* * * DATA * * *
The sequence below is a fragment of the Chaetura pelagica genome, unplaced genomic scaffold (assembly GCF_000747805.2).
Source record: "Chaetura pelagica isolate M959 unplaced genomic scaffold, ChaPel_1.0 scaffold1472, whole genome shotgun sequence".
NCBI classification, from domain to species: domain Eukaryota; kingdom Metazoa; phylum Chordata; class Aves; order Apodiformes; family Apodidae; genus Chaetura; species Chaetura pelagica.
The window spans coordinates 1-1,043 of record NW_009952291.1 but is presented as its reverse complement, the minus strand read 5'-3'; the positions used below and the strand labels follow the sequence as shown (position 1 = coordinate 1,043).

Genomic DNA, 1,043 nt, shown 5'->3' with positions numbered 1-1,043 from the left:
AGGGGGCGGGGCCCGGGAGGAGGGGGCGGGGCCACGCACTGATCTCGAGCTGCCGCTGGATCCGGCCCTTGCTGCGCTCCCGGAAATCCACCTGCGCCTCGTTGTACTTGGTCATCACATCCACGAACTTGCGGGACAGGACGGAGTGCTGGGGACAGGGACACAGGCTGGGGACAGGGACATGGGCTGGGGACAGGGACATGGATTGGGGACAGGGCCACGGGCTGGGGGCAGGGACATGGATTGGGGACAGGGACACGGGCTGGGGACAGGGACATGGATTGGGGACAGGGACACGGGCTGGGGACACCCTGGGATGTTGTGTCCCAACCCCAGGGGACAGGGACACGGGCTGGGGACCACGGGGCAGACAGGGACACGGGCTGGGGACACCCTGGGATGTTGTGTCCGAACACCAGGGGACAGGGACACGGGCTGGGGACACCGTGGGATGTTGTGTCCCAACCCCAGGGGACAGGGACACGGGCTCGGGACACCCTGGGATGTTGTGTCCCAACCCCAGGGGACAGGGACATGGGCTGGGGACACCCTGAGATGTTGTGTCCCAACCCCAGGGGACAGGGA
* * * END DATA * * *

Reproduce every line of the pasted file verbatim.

The sequence below is a fragment of the Chaetura pelagica genome, unplaced genomic scaffold (assembly GCF_000747805.2).
Source record: "Chaetura pelagica isolate M959 unplaced genomic scaffold, ChaPel_1.0 scaffold1472, whole genome shotgun sequence".
NCBI classification, from domain to species: domain Eukaryota; kingdom Metazoa; phylum Chordata; class Aves; order Apodiformes; family Apodidae; genus Chaetura; species Chaetura pelagica.
The window spans coordinates 1-1,043 of record NW_009952291.1 but is presented as its reverse complement, the minus strand read 5'-3'; the positions used below and the strand labels follow the sequence as shown (position 1 = coordinate 1,043).

Genomic DNA, 1,043 nt, shown 5'->3' with positions numbered 1-1,043 from the left:
AGGGGGCGGGGCCCGGGAGGAGGGGGCGGGGCCACGCACTGATCTCGAGCTGCCGCTGGATCCGGCCCTTGCTGCGCTCCCGGAAATCCACCTGCGCCTCGTTGTACTTGGTCATCACATCCACGAACTTGCGGGACAGGACGGAGTGCTGGGGACAGGGACACAGGCTGGGGACAGGGACATGGGCTGGGGACAGGGACATGGATTGGGGACAGGGCCACGGGCTGGGGGCAGGGACATGGATTGGGGACAGGGACACGGGCTGGGGACAGGGACATGGATTGGGGACAGGGACACGGGCTGGGGACACCCTGGGATGTTGTGTCCCAACCCCAGGGGACAGGGACACGGGCTGGGGACCACGGGGCAGACAGGGACACGGGCTGGGGACACCCTGGGATGTTGTGTCCGAACACCAGGGGACAGGGACACGGGCTGGGGACACCGTGGGATGTTGTGTCCCAACCCCAGGGGACAGGGACACGGGCTCGGGACACCCTGGGATGTTGTGTCCCAACCCCAGGGGACAGGGACATGGGCTGGGGACACCCTGAGATGTTGTGTCCCAACCCCAGGGGACAGGGA